My worth is unmentionable; you cannot put a price on me Portuguese and black sister with God’s love to proclaim. Light skinned sista with light colored eyes. Oh yes we come in different colors, in shapes, and size. A very proud black woman, a true artifact of class. You couldn’t rate me with a dirty coin. A dime piece?!!! PLEASE I will surely pass. I love and fear God, there’s no shame in my game. Wont was a second ignoring a man calling me baby, ma, or shorty… My mother already gave me a name. You Cant determine my being a woman from the wiggle in my behind, But do it by how I respect people whether they’re cripple, crazy, or blind. For Jesus is love and he surely loves you and me. And for that I love myself…I hope there are a few more sistas out there like me - Dr. Red
A few days ago, me and a cousin-like figure were hanging out and I mentioned that I think I have become a white-man magnet. (whole diff story lol) She comments, “that’s a good thing. then your kids can have nice hair!” she also said something about avoiding nappy kids.
Now if you know me, then you know I shut that down real quick. I let her know that first of all, my hair is already nice enough and it got that way from TWO african parents. (it spirals when wet, blows in the wind whether natural state or straightened - not tryna brag tho bc I don’t always like it. it sheds and splits like crazy and there are random lengths bc im impatient as well as scissor-happy.) I also told her straight up that I know a lot of mixed kids who actually hate their hair.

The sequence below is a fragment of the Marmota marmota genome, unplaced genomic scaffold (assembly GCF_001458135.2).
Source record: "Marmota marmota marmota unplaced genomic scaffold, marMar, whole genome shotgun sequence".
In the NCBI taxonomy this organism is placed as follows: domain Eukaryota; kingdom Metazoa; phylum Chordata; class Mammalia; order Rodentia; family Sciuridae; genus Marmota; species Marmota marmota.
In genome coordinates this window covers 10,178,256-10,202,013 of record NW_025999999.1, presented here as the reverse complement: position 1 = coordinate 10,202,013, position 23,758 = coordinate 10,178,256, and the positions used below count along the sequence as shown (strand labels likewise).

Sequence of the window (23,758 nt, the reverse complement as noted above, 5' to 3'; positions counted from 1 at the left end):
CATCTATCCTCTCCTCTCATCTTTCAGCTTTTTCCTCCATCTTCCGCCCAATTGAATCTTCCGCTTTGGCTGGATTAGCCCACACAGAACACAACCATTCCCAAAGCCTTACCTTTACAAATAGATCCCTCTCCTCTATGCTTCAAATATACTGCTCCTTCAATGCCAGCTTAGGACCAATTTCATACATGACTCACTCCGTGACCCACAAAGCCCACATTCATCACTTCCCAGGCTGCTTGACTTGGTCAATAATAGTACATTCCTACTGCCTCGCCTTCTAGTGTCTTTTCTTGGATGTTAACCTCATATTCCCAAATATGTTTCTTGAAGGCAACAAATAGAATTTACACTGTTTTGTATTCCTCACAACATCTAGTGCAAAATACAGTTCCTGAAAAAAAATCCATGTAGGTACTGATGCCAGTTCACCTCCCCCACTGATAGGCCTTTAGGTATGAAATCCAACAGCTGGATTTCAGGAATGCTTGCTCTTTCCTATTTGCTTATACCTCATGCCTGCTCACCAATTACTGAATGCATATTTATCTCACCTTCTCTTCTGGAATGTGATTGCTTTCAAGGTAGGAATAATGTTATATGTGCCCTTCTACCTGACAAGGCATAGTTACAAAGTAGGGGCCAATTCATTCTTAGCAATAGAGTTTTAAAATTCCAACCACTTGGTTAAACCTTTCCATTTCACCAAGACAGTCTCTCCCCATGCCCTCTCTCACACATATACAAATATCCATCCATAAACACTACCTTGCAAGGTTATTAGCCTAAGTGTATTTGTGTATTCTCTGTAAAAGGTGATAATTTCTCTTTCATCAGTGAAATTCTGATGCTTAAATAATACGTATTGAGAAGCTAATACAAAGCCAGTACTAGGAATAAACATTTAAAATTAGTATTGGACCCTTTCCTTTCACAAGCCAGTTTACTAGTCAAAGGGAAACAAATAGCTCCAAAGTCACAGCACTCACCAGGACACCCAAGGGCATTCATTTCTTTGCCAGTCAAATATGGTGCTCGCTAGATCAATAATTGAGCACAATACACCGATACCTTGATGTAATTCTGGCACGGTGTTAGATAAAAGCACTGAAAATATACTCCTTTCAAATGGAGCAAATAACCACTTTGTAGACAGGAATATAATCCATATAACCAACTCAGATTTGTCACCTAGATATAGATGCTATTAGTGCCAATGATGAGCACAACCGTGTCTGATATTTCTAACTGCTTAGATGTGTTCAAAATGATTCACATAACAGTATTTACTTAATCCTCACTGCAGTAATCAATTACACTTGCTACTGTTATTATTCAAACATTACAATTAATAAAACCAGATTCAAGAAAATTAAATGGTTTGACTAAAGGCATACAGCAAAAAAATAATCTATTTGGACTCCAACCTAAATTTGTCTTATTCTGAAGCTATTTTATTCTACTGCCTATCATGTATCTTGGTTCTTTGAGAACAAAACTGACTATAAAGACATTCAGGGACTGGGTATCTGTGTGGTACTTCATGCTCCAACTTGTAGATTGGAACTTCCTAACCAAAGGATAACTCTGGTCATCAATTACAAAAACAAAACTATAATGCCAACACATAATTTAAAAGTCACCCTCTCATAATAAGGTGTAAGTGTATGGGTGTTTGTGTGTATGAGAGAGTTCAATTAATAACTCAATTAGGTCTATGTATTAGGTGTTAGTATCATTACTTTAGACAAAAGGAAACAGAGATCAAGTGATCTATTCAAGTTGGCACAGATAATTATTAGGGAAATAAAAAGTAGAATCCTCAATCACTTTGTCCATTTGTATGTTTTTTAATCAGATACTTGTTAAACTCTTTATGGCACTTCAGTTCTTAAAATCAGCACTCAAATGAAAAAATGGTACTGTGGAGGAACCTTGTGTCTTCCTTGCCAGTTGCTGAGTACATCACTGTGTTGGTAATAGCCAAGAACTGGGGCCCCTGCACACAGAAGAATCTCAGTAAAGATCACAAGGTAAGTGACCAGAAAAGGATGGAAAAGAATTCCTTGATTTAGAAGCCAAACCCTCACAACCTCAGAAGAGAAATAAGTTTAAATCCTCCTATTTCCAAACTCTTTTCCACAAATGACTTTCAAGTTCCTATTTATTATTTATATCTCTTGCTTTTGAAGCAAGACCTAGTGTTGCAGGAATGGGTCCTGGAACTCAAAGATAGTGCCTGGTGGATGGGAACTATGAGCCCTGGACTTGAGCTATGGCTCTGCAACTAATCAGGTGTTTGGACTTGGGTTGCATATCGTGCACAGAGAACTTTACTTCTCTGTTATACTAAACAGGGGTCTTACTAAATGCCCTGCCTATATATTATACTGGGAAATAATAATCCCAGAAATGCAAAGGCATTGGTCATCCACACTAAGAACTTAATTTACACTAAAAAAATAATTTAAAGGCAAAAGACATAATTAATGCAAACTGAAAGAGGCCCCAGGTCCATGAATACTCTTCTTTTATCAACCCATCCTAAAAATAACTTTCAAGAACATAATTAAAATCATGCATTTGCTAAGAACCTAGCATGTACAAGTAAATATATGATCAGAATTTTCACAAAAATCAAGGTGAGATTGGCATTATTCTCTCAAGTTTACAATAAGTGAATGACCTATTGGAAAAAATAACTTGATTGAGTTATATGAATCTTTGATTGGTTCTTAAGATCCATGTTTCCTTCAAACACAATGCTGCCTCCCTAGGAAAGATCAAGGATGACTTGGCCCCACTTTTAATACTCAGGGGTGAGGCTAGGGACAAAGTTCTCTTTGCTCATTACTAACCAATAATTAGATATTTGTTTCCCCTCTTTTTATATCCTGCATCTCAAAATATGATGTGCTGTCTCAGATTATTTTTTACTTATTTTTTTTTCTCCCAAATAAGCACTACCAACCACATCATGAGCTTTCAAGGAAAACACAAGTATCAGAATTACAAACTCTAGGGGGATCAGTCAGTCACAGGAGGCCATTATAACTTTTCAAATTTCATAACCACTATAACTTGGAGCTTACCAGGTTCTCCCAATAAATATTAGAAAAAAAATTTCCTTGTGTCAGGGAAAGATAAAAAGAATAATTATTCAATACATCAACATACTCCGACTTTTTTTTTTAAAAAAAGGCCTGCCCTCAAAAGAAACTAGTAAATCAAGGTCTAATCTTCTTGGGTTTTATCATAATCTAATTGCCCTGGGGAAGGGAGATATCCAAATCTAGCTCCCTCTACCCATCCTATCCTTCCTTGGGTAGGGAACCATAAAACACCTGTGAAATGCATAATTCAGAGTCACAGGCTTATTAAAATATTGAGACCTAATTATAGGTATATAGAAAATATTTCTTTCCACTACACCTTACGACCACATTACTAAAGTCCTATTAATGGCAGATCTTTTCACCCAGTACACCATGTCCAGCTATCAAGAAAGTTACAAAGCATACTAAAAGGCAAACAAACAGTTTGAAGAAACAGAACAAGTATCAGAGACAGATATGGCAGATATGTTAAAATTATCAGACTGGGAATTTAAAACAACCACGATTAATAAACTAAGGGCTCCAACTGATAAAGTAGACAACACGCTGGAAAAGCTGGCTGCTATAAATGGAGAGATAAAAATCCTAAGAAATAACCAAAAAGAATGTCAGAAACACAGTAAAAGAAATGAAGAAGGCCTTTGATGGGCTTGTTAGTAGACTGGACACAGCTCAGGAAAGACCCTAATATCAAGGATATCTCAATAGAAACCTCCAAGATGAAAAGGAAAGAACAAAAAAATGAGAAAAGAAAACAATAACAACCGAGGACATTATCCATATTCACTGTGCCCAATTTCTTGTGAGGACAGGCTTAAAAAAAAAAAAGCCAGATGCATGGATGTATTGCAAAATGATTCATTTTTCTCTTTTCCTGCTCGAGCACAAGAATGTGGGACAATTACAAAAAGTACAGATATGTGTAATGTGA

Being bi- or multiracial does not guarantee your hair to be long, soft, curly, thick, or without split ends. African American friends and cohorts, please, let’s stop with all this.
African American and African women are one of the most, if not THE MOST, downtrodden demographic in the US. And believe it or not, hair IS a black woman’s pride. (not saying it is the only one tho). So distinguishing ourselves between good and bad hair is just division to place one group above another.
Am I to be more desirable than another equally beautiful woman because you think my hair is “good?” What if I think HERS is good? Should I feel inferior to her while you view me as superior? Do you not see how ridiculous this is?
GOOD HAIR IS HAIR THAT DOES WHAT YOU WANT IT TO DO!
If you wanted it to go into a ponytail and it did, you’ve got good hair.
If you didn’t get it into the ponytail and decided to twist it up instead, guess what? You’ve got good hair.
If it didn’t’ twist either, you got mad and decided to shave and snip random parts, then wound up loving it, YOU HAVE GOOD HAIR!
Geez, crap, damn, fuck.
Get out of other women’s heads and learn to feel good about your own without putting others down.
Rather than saying ‘I have good hair’ which means there are others who don’t, why not try just saying, ‘I love my hair.’ I mean, there still are others who don’t, but at least now you’re not comparing yourself or putting others down.
Your blog honestly makes me really happy, so I decided to sumbit a picture. This is me, three days before I graduated with a 2.9 GPA—one off from honors graduation. One of the comments on this picture was “Your eyes are pretty, they look grey! I didn’t know dark skinned girls could have grey eyes! Are they contacts like the other ones? You’re pretty for a dark skinned girl!”
Number one, the person who commented is…she’s not the sharpest person around. My eyes are some wonky shade of brown, and she’s seen them. I usually wear glasses, so she knows damn well my normal color isn’t contacts. Not every pretty eyed dark skinned girl wears contacts. Now that that’s been established, we can move on.